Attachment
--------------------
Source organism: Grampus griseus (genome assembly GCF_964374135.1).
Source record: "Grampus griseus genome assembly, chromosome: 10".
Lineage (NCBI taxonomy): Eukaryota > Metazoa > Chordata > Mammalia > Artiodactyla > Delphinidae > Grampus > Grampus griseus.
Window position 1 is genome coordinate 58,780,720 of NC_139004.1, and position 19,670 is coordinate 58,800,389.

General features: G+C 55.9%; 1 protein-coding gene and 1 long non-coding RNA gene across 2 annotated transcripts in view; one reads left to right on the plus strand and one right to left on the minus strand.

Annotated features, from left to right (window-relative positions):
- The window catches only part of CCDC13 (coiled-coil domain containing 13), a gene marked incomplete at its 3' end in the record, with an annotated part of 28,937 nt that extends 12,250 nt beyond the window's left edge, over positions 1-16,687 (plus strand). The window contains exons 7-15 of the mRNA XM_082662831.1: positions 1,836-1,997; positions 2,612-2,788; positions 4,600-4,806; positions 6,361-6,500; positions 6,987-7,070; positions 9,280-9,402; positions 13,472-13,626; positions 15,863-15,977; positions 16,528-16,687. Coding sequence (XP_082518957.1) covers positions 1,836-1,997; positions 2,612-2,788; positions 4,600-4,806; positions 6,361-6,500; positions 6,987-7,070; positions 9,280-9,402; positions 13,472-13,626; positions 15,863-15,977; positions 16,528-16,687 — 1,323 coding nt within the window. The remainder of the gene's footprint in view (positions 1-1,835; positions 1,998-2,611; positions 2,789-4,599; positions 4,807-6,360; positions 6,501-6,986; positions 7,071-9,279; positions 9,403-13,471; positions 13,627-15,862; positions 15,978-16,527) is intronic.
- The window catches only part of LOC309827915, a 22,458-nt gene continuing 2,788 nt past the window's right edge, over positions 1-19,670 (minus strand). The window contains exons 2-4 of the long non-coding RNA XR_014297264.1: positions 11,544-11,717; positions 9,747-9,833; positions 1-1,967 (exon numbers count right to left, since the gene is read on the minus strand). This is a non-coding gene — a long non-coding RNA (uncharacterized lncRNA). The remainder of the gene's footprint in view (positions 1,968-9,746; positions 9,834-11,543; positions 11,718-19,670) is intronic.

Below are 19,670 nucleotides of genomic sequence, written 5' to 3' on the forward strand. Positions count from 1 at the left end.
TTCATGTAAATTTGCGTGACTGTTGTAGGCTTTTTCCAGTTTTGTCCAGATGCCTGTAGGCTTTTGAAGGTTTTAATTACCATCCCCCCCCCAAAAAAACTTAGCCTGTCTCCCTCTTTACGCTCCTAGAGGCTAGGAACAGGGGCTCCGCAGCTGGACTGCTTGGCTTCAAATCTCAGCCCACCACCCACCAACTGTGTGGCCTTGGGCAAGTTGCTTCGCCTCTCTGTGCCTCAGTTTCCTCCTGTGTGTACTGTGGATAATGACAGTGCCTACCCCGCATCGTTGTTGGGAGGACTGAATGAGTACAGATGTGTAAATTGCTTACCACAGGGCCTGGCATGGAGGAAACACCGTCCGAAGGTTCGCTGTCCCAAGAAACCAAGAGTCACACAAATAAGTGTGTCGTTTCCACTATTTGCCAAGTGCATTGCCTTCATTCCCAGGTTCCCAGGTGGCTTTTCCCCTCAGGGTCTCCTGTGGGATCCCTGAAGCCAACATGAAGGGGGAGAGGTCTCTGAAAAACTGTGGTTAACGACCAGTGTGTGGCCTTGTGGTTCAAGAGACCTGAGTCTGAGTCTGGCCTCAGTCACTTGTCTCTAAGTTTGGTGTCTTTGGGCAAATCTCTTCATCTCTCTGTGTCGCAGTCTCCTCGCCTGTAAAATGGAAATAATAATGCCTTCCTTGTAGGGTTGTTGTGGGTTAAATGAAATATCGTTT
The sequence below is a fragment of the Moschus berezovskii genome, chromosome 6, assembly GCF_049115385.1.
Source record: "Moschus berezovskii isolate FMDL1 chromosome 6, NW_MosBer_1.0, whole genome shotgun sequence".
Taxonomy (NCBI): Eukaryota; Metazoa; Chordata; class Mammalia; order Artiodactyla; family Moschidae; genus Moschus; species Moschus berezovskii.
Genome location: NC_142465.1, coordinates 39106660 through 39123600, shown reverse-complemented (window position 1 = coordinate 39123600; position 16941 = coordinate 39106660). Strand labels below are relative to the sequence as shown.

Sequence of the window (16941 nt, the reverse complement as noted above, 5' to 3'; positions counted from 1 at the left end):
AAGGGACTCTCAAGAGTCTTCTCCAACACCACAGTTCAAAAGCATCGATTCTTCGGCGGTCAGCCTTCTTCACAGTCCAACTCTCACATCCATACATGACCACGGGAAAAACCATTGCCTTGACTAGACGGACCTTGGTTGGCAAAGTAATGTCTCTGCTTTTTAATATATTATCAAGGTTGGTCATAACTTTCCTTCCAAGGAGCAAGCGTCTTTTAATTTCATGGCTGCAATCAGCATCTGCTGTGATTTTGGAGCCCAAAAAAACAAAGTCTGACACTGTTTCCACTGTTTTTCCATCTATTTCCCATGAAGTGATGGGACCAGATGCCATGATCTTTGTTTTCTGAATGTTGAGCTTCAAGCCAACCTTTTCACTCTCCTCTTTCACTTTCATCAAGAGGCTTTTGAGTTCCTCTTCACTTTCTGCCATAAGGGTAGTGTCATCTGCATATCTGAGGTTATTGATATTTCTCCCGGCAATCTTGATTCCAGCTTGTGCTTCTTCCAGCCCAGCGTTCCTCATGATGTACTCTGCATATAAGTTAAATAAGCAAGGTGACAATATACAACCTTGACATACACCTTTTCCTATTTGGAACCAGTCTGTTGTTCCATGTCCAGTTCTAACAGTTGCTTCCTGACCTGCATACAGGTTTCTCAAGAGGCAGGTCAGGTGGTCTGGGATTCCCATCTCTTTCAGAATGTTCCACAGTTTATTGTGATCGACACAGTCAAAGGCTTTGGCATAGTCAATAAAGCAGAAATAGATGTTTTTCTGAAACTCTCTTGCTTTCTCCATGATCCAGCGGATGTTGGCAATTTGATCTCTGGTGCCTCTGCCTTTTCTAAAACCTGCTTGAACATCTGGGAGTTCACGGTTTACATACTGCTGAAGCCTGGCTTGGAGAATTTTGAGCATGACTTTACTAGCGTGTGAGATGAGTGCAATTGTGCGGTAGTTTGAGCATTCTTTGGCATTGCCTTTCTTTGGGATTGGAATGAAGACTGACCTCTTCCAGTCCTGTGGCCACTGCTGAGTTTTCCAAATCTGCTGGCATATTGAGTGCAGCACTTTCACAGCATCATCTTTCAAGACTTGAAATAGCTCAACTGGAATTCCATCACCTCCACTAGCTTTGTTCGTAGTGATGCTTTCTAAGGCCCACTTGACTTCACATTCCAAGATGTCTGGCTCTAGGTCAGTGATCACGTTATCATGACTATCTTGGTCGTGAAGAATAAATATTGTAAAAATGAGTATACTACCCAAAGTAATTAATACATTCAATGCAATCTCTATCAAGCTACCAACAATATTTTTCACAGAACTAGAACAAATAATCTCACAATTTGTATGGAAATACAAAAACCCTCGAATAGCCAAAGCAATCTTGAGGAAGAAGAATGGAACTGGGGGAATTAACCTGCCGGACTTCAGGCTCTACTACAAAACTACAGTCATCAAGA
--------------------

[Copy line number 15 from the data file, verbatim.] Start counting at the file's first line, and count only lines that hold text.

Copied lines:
Sequence of the window (16941 nt, the reverse complement as noted above, 5' to 3'; positions counted from 1 at the left end):